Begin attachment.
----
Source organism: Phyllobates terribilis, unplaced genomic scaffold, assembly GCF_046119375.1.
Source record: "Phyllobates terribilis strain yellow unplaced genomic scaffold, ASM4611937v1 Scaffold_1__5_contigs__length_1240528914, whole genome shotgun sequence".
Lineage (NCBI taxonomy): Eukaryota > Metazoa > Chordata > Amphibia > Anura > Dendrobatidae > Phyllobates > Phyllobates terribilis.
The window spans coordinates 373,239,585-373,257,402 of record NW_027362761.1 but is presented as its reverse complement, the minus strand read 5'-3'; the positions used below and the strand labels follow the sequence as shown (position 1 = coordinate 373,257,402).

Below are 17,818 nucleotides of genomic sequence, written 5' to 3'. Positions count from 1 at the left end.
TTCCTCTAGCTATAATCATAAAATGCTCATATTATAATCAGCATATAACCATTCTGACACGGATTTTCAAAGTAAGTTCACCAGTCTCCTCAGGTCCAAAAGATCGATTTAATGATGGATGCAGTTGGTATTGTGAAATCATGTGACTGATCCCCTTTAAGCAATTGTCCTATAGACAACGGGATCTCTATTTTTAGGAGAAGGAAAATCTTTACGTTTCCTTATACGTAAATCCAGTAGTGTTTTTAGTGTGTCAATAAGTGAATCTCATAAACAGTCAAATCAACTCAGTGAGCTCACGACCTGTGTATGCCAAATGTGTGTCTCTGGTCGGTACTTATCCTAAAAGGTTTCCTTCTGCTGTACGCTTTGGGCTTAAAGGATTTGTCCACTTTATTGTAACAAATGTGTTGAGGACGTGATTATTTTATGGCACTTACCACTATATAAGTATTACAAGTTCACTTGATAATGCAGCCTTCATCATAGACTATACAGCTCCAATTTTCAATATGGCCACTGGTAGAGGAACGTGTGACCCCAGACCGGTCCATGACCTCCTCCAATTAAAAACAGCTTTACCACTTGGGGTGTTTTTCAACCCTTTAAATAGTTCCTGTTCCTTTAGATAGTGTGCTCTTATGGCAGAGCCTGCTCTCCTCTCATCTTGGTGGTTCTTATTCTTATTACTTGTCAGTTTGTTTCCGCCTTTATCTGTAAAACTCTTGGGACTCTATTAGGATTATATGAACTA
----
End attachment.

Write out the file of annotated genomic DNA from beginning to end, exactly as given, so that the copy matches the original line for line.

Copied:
Source organism: Phyllobates terribilis, unplaced genomic scaffold, assembly GCF_046119375.1.
Source record: "Phyllobates terribilis strain yellow unplaced genomic scaffold, ASM4611937v1 Scaffold_1__5_contigs__length_1240528914, whole genome shotgun sequence".
Lineage (NCBI taxonomy): Eukaryota > Metazoa > Chordata > Amphibia > Anura > Dendrobatidae > Phyllobates > Phyllobates terribilis.
The window spans coordinates 373,239,585-373,257,402 of record NW_027362761.1 but is presented as its reverse complement, the minus strand read 5'-3'; the positions used below and the strand labels follow the sequence as shown (position 1 = coordinate 373,257,402).

Below are 17,818 nucleotides of genomic sequence, written 5' to 3'. Positions count from 1 at the left end.
TTCCTCTAGCTATAATCATAAAATGCTCATATTATAATCAGCATATAACCATTCTGACACGGATTTTCAAAGTAAGTTCACCAGTCTCCTCAGGTCCAAAAGATCGATTTAATGATGGATGCAGTTGGTATTGTGAAATCATGTGACTGATCCCCTTTAAGCAATTGTCCTATAGACAACGGGATCTCTATTTTTAGGAGAAGGAAAATCTTTACGTTTCCTTATACGTAAATCCAGTAGTGTTTTTAGTGTGTCAATAAGTGAATCTCATAAACAGTCAAATCAACTCAGTGAGCTCACGACCTGTGTATGCCAAATGTGTGTCTCTGGTCGGTACTTATCCTAAAAGGTTTCCTTCTGCTGTACGCTTTGGGCTTAAAGGATTTGTCCACTTTATTGTAACAAATGTGTTGAGGACGTGATTATTTTATGGCACTTACCACTATATAAGTATTACAAGTTCACTTGATAATGCAGCCTTCATCATAGACTATACAGCTCCAATTTTCAATATGGCCACTGGTAGAGGAACGTGTGACCCCAGACCGGTCCATGACCTCCTCCAATTAAAAACAGCTTTACCACTTGGGGTGTTTTTCAACCCTTTAAATAGTTCCTGTTCCTTTAGATAGTGTGCTCTTATGGCAGAGCCTGCTCTCCTCTCATCTTGGTGGTTCTTATTCTTATTACTTGTCAGTTTGTTTCCGCCTTTATCTGTAAAACTCTTGGGACTCTATTAGGATTATATGAACTA